Latin American Herald Tribune
Venezuela Overview
Venezuelan Embassies & Consulates Around The World
Sites/Blogs about Venezuela
Venezuelan Newspapers
Facts about Venezuela
Venezuela Tourism
Embassies in Caracas

Colombia Overview
Colombian Embassies & Consulates Around the World
Government Links
Embassies in Bogota
Sites/Blogs about Colombia
Educational Institutions


Crude Oil
US Gasoline Prices
Natural Gas

UK Pound
Australia Dollar
Canada Dollar
Brazil Real
Mexico Peso
India Rupee

Antigua & Barbuda
Cayman Islands

Saint Kitts and Nevis
Saint Lucia
Saint Vincent and the Grenadines

Costa Rica
El Salvador



What's New at LAHT?
Follow Us On Facebook
Follow Us On Twitter
Most Viewed on the Web
Popular on Twitter
Receive Our Daily Headlines

  HOME | Business & Economy (Click here for more)

India Rocked by Massive Banking Fraud Scandal, Largest in Country’s History

NEW DELHI – India was rocked by a massive banking scandal on Thursday after its economic intelligence agency, the Enforcement Directorate launched a country-wide operation over allegations of fraud in which the Punjab National Bank was allegedly cheated out of around 113 billion rupees ($1.77 billion) by a famous diamond merchant and two employees of the bank.

The ED, which specializes in financial crimes, raided shops, properties and houses of billionaire jeweler Nirav Modi, who has been accused by the PNB – the country’s second biggest bank – of perpetrating the fraud through a branch of the bank in Mumbai.

According to the allegations, over a period of seven years, various firms linked to Modi obtained Letters of Understanding – used by importers to acquire credit abroad in conditions favoring their transactions – which were not authorized or registered in the bank’s records.

The bank employees were able to sidestep internal controls and directly access the international transaction system SWIFT, establishing direct contact with the lenders, who received the bank guarantees and carried out legitimate transactions that were never returned.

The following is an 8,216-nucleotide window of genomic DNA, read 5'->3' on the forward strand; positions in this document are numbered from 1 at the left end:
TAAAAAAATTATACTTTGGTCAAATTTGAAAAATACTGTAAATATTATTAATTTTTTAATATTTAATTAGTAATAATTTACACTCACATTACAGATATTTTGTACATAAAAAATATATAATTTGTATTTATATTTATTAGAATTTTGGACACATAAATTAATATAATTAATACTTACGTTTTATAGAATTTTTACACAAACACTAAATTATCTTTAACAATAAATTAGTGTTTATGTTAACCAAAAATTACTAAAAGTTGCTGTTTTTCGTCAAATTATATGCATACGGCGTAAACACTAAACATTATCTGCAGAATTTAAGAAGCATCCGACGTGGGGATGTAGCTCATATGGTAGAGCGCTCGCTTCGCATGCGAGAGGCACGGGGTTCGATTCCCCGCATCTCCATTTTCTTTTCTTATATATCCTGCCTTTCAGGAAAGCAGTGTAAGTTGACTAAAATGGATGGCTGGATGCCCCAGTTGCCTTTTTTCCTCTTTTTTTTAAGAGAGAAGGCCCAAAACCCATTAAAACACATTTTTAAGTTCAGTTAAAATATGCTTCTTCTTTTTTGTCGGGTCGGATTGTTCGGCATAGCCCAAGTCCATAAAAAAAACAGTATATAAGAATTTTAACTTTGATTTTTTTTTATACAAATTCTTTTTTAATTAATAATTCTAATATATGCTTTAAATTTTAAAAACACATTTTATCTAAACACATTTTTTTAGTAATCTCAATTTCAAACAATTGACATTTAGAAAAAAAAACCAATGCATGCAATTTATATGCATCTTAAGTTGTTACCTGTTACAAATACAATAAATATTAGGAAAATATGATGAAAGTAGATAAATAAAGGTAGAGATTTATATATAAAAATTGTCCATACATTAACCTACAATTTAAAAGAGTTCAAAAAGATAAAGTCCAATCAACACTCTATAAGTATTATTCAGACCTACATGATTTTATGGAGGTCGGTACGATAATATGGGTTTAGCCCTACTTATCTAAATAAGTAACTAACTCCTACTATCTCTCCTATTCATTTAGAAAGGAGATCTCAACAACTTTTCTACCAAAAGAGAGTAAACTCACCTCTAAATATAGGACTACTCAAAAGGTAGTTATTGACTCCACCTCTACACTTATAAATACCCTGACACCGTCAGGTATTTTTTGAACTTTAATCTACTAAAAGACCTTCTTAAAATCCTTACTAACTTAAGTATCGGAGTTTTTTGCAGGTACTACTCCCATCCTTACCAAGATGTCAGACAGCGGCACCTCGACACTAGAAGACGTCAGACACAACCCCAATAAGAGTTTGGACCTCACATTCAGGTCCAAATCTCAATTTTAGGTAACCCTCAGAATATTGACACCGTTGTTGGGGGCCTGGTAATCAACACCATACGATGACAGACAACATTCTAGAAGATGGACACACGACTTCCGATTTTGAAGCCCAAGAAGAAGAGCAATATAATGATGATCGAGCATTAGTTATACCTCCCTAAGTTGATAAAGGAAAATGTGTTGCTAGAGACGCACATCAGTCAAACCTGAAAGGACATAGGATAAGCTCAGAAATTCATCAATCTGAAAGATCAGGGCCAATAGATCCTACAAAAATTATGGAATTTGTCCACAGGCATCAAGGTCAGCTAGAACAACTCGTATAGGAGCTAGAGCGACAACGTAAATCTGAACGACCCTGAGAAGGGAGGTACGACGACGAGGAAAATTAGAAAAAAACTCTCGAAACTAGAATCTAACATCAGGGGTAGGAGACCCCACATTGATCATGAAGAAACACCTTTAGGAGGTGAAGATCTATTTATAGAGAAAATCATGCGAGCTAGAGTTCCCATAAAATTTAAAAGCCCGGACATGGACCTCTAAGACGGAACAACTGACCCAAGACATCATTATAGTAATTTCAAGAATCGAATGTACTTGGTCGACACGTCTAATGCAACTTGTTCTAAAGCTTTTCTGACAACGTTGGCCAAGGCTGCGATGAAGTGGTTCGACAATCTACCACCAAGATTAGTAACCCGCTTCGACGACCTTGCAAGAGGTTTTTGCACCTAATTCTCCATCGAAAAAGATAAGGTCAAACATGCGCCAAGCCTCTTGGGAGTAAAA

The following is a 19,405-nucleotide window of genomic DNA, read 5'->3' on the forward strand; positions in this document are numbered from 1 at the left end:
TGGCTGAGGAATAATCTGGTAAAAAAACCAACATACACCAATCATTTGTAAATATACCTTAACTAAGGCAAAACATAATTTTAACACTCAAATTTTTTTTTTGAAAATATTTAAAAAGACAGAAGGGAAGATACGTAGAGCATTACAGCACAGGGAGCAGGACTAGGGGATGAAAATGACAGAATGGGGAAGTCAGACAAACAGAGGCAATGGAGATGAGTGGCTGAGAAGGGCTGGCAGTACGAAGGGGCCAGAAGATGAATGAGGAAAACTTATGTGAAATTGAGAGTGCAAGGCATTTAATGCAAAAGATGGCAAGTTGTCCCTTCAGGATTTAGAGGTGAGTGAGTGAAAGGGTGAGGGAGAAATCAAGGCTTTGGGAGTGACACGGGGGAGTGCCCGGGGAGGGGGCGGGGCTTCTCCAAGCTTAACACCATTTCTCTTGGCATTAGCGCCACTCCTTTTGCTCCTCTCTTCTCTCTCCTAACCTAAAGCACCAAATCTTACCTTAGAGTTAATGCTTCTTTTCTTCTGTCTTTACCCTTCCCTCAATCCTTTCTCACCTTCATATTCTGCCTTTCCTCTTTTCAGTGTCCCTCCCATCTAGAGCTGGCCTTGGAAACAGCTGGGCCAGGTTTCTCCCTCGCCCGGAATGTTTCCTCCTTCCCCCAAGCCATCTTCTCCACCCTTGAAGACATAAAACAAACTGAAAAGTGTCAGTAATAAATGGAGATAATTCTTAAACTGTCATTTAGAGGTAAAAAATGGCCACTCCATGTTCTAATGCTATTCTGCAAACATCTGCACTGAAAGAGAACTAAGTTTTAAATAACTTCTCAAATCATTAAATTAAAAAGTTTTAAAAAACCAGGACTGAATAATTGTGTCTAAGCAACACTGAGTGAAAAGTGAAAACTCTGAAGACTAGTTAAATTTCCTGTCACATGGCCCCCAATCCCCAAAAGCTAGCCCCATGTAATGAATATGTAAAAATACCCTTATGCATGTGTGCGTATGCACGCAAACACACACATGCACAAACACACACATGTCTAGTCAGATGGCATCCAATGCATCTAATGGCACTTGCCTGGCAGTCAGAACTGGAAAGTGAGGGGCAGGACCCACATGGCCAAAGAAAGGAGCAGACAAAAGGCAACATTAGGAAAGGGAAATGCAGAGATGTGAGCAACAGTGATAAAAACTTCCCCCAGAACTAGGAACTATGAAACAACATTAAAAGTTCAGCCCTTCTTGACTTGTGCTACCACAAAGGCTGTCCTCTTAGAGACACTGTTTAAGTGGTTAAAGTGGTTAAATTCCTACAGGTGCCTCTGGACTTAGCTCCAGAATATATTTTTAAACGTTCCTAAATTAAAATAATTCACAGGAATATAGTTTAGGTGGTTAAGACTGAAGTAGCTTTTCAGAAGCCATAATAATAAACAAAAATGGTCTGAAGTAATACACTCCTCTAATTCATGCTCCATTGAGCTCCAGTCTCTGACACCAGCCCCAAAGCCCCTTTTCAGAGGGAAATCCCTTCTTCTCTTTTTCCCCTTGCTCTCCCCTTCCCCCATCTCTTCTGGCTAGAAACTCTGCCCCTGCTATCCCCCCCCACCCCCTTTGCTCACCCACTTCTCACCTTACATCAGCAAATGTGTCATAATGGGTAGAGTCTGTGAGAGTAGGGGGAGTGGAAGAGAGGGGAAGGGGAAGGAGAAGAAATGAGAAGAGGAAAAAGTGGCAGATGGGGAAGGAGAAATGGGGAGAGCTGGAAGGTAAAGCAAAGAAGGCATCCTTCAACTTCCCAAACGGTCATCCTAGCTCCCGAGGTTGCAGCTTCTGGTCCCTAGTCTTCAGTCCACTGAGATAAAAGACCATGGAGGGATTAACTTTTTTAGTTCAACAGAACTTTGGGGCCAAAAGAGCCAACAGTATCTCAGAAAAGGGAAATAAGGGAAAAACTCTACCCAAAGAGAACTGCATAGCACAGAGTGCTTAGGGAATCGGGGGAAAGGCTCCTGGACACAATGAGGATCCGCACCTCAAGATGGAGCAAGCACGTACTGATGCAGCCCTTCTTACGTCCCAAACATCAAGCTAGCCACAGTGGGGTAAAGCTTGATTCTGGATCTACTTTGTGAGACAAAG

PNB’s CEO and Managing Director, Sunil Mehta on Thursday acknowledged in a press conference that the fraud started in 2011 and was not detected until the third week of January this year.

The bank chief said that after assessing the situation, the bank approached the Central Bureau of Investigation on Jan. 29, and the authorities opened a formal investigation the next day.

The bank said that two of its employees carried out unauthorized and fraudulent transactions in connivance with companies of two groups, accessing the SWIFT system without making entries in the bank’s internal system CBS.

Foreign branches of Indian banks, including the private Axis Bank and state-owned Allahabad Bank, have also been affected by the scandal.

Mehta said that PNB had the capacity to overcome the crisis, and the finance ministry was closely following the case.

He also said that the bank would honor the payments if the investigations found it was responsible.

Banking experts consulted by EFE stressed that the fraud involves an amount that is eight times the net profit registered by the bank last year, making it almost certain that it would need government support to overcome it.

A photo of the accused Nirav Modi with other businessmen and the Indian Prime Minister Narendra Modi has been circulated in Indian news media at the World Economic Forum in Davos, taken on Jan. 23 – six days before the bank filed a complaint. The jeweler remains missing.

The opposition has pointed fingers at the prime minister, with the Congress party spokesperson, Randeep Surjewala, raising the possibility that the accused was warned of the impending complaint, drawing parallels with earlier corporate fugitives wanted for financial crimes, such as Lalit Modi and Vijay Mallya.

The Aam Aadmi Party (Common People’s Party) leader and Delhi Chief Minister Arvind Kejriwal questioned whether Nirav Modi could have left the country without the government’s active compliance.


Enter your email address to subscribe to free headlines (and great cartoons so every email has a happy ending!) from the Latin American Herald Tribune:


Copyright Latin American Herald Tribune - 2005-2018 © All rights reserved